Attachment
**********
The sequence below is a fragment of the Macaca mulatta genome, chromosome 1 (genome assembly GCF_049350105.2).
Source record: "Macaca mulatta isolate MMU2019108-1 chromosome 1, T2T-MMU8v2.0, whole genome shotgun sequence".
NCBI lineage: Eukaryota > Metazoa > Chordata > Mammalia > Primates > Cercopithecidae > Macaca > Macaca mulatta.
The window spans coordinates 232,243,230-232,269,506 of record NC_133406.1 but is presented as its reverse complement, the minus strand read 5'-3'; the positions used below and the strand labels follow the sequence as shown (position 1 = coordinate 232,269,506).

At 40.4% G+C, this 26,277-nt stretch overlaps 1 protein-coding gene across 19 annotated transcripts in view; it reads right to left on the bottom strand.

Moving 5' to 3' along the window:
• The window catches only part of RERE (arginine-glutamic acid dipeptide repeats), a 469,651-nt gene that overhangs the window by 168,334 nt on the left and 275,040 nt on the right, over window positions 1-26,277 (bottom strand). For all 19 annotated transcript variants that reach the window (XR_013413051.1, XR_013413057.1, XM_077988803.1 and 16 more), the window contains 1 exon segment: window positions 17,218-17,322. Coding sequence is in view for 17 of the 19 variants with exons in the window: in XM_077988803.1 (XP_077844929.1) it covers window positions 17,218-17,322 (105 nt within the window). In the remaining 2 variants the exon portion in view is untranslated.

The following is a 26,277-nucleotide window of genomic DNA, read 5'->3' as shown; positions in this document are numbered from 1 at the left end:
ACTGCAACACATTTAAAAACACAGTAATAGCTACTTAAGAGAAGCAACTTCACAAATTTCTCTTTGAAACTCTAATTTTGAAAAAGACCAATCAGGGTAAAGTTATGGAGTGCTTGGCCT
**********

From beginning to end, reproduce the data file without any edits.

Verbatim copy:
The sequence below is a fragment of the Macaca mulatta genome, chromosome 1 (genome assembly GCF_049350105.2).
Source record: "Macaca mulatta isolate MMU2019108-1 chromosome 1, T2T-MMU8v2.0, whole genome shotgun sequence".
NCBI lineage: Eukaryota > Metazoa > Chordata > Mammalia > Primates > Cercopithecidae > Macaca > Macaca mulatta.
The window spans coordinates 232,243,230-232,269,506 of record NC_133406.1 but is presented as its reverse complement, the minus strand read 5'-3'; the positions used below and the strand labels follow the sequence as shown (position 1 = coordinate 232,269,506).

At 40.4% G+C, this 26,277-nt stretch overlaps 1 protein-coding gene across 19 annotated transcripts in view; it reads right to left on the bottom strand.

Moving 5' to 3' along the window:
• The window catches only part of RERE (arginine-glutamic acid dipeptide repeats), a 469,651-nt gene that overhangs the window by 168,334 nt on the left and 275,040 nt on the right, over window positions 1-26,277 (bottom strand). For all 19 annotated transcript variants that reach the window (XR_013413051.1, XR_013413057.1, XM_077988803.1 and 16 more), the window contains 1 exon segment: window positions 17,218-17,322. Coding sequence is in view for 17 of the 19 variants with exons in the window: in XM_077988803.1 (XP_077844929.1) it covers window positions 17,218-17,322 (105 nt within the window). In the remaining 2 variants the exon portion in view is untranslated.

The following is a 26,277-nucleotide window of genomic DNA, read 5'->3' as shown; positions in this document are numbered from 1 at the left end:
ACTGCAACACATTTAAAAACACAGTAATAGCTACTTAAGAGAAGCAACTTCACAAATTTCTCTTTGAAACTCTAATTTTGAAAAAGACCAATCAGGGTAAAGTTATGGAGTGCTTGGCCT